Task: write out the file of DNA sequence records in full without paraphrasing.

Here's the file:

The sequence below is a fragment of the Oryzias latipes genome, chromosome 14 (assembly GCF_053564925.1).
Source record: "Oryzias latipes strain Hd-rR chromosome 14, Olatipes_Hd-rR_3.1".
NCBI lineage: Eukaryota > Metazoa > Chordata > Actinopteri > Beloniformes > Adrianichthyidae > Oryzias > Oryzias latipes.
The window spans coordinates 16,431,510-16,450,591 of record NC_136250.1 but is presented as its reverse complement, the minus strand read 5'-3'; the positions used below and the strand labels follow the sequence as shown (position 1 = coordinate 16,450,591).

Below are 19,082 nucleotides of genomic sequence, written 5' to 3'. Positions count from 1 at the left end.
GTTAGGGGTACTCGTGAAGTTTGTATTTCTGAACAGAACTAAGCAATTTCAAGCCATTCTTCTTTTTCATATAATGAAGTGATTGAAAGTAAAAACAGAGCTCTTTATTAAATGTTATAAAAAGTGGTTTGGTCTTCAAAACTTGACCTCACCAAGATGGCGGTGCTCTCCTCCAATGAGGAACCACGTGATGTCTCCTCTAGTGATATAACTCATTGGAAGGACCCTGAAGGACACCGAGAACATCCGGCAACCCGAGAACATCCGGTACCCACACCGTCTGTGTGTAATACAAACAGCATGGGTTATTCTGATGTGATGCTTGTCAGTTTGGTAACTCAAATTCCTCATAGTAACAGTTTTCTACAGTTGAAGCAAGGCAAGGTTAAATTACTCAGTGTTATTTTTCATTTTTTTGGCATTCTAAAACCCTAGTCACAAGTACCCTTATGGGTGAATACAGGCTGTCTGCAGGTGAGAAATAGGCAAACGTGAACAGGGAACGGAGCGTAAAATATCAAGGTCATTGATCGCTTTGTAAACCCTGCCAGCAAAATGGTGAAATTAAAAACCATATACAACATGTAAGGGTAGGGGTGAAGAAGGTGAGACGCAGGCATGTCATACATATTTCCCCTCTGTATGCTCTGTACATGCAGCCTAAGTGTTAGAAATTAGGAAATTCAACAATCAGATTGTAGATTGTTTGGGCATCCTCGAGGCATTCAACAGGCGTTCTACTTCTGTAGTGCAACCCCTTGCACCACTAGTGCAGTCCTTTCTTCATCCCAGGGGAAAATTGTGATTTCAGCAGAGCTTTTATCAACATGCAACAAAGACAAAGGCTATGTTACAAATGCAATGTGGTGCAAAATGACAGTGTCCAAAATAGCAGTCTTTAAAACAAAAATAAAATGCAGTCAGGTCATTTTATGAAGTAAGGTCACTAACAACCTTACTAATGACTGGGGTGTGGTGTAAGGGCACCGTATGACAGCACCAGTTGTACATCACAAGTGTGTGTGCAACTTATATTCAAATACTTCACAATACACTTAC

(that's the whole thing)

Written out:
The sequence below is a fragment of the Oryzias latipes genome, chromosome 14 (assembly GCF_053564925.1).
Source record: "Oryzias latipes strain Hd-rR chromosome 14, Olatipes_Hd-rR_3.1".
NCBI lineage: Eukaryota > Metazoa > Chordata > Actinopteri > Beloniformes > Adrianichthyidae > Oryzias > Oryzias latipes.
The window spans coordinates 16,431,510-16,450,591 of record NC_136250.1 but is presented as its reverse complement, the minus strand read 5'-3'; the positions used below and the strand labels follow the sequence as shown (position 1 = coordinate 16,450,591).

Below are 19,082 nucleotides of genomic sequence, written 5' to 3'. Positions count from 1 at the left end.
GTTAGGGGTACTCGTGAAGTTTGTATTTCTGAACAGAACTAAGCAATTTCAAGCCATTCTTCTTTTTCATATAATGAAGTGATTGAAAGTAAAAACAGAGCTCTTTATTAAATGTTATAAAAAGTGGTTTGGTCTTCAAAACTTGACCTCACCAAGATGGCGGTGCTCTCCTCCAATGAGGAACCACGTGATGTCTCCTCTAGTGATATAACTCATTGGAAGGACCCTGAAGGACACCGAGAACATCCGGCAACCCGAGAACATCCGGTACCCACACCGTCTGTGTGTAATACAAACAGCATGGGTTATTCTGATGTGATGCTTGTCAGTTTGGTAACTCAAATTCCTCATAGTAACAGTTTTCTACAGTTGAAGCAAGGCAAGGTTAAATTACTCAGTGTTATTTTTCATTTTTTTGGCATTCTAAAACCCTAGTCACAAGTACCCTTATGGGTGAATACAGGCTGTCTGCAGGTGAGAAATAGGCAAACGTGAACAGGGAACGGAGCGTAAAATATCAAGGTCATTGATCGCTTTGTAAACCCTGCCAGCAAAATGGTGAAATTAAAAACCATATACAACATGTAAGGGTAGGGGTGAAGAAGGTGAGACGCAGGCATGTCATACATATTTCCCCTCTGTATGCTCTGTACATGCAGCCTAAGTGTTAGAAATTAGGAAATTCAACAATCAGATTGTAGATTGTTTGGGCATCCTCGAGGCATTCAACAGGCGTTCTACTTCTGTAGTGCAACCCCTTGCACCACTAGTGCAGTCCTTTCTTCATCCCAGGGGAAAATTGTGATTTCAGCAGAGCTTTTATCAACATGCAACAAAGACAAAGGCTATGTTACAAATGCAATGTGGTGCAAAATGACAGTGTCCAAAATAGCAGTCTTTAAAACAAAAATAAAATGCAGTCAGGTCATTTTATGAAGTAAGGTCACTAACAACCTTACTAATGACTGGGGTGTGGTGTAAGGGCACCGTATGACAGCACCAGTTGTACATCACAAGTGTGTGTGCAACTTATATTCAAATACTTCACAATACACTTAC